There's a lot of buzz around blockchain. Everybody's talking about it, right? The word is out, but not a lot of people really understand what blockchain is. How much do you know about it? Is it kind of new for you?
If so, I can guarantee that by the end of this article, you're gonna know more about blockchain for supply chains than most people that exist today.
In this article, I’m going to be focusing on:
- What blockchain technology is
- The role of blockchain at Oracle
- My first blockchain product launch
- Our next mission: sales enablement
- Creativity in product marketing
What is blockchain, anyway?
Why use blockchain in the first place? Isn't it just a database? Well, it kind of is – it works with data – but it's a distributed method of working with data. Some define blockchain as “a peer-to-peer, distributed ledger.” I think of it as a network with many different partners contributing to it, all working toward the same aim.
Imagine if, instead of having a database administrator who sets the rules and manages everything, you have a multitude of different partners that are all part of the same network.
You have nodes within that network that are all communicating with each other, and due to the technology in the background, the different partners can share information.
If I'm the founder of the network and I'm facilitating it, I can invite partners and have visibility into everything they do.
Because those partners have all been invited, trust is enabled across the network. This is going to change the world we live in in a big way. It's kind of like the early days of the internet.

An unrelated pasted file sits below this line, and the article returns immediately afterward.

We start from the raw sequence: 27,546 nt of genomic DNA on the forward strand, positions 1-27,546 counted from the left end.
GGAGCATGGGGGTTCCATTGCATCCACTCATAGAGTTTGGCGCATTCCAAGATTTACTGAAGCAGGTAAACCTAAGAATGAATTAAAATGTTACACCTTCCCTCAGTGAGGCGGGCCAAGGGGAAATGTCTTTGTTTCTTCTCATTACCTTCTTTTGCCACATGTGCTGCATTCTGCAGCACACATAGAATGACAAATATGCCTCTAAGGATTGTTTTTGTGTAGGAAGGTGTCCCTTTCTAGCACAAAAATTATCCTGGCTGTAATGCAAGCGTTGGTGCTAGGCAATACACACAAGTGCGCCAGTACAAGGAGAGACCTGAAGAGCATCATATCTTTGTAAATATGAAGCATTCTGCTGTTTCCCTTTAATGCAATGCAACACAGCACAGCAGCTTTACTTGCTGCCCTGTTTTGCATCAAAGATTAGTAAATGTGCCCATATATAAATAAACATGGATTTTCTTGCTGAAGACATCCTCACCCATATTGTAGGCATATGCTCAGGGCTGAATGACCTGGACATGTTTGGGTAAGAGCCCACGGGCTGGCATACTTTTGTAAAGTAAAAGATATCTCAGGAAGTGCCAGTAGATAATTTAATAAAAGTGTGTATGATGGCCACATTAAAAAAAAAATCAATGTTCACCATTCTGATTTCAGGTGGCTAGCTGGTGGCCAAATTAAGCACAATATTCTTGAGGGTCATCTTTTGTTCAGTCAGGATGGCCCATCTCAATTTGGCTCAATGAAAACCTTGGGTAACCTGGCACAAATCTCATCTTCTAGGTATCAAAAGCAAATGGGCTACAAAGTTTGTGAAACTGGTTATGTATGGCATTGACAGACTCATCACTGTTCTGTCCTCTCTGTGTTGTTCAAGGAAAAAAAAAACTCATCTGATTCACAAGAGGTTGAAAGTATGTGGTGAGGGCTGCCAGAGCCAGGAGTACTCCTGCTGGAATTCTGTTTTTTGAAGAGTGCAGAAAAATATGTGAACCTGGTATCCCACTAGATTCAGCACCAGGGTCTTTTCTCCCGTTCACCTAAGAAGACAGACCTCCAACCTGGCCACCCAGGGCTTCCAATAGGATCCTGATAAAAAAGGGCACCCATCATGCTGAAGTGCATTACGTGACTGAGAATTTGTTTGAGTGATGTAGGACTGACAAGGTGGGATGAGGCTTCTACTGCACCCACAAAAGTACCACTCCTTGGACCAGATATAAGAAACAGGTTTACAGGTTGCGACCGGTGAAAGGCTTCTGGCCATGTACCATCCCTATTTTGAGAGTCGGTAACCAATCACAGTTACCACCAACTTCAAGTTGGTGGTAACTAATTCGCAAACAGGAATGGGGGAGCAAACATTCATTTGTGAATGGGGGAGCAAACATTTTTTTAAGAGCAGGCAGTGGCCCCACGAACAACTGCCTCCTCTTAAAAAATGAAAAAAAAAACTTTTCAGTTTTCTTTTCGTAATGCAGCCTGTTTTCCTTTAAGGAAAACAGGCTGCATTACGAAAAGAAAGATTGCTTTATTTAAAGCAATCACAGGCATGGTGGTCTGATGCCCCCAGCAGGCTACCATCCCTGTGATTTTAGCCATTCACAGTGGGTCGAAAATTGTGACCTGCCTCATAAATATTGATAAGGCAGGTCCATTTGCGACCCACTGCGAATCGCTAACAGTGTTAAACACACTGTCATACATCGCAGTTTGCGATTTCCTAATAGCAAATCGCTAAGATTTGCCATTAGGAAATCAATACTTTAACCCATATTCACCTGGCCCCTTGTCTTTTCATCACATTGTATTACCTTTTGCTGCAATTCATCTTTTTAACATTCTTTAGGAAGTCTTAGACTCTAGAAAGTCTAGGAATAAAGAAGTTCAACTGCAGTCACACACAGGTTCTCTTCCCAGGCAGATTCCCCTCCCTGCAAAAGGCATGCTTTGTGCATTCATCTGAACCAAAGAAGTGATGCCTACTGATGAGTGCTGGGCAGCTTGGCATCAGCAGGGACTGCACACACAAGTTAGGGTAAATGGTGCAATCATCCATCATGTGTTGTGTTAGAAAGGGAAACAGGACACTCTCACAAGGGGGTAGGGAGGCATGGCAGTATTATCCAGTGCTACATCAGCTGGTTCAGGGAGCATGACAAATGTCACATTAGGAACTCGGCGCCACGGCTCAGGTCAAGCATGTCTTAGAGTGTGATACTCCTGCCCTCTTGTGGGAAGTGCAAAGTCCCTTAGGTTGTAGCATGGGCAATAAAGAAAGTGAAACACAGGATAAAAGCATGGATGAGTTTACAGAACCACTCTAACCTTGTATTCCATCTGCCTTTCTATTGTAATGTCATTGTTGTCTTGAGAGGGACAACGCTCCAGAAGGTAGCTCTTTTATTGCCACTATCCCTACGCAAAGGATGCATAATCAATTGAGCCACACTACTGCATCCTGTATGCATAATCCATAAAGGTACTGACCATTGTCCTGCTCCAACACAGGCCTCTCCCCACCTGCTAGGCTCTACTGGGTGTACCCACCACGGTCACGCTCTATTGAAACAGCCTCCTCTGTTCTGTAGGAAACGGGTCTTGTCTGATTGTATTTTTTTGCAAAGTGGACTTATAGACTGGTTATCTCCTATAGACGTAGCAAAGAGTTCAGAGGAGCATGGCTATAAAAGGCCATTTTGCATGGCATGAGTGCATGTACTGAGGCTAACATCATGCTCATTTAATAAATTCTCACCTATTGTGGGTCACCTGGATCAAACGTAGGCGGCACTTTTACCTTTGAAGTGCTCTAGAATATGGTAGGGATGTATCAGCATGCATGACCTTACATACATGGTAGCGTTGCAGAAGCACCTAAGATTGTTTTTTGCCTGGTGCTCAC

Blockchain at Oracle
Oracle is one of the first – if not the first – companies to build blockchain applications for enterprises. We’ve already launched several applications for supply chains using IoT and blockchain, and we have a wealth of experience with our thousands of supply chain customers.
For the last couple of years, Oracle has been working with Oracle Cloud Infrastructure. We also have our own blockchain platform, which uses Hyperledger Fabric and a distributed ledger.
I'm not going to go deep into the technology, but we have a platform and a toolkit for developers to build blockers. The cool thing is if you use our platform, you're using the latest technology, and you're inheriting all of the performance, scalability, and security that Oracle builds in.
I'm on the product marketing side for emerging tech, what my team does is create purpose-built apps that are pre-connected with other supply chain products. It's really exciting because it takes the universe of Blockchain and distills it down to something real and tangible for large enterprises.
As a side note, it's a bit of a misnomer to call our product a blockchain application. It's an application for supply chains using blockchain and IoT – blockchain is just the technology in the background.
Oracle's first blockchain product launch
I've been at Oracle for about seven years – I used to be on the product management side for our Sales Cloud and Service Cloud businesses. I joined a new team in March and was tasked with launching our first blockchain-supported supply chain app by June 13.
This task had its challenges: a massive sea of established products and massive numbers of product marketers working on them. There are 140,000 people in the company, so you can imagine how many individual agendas there are too.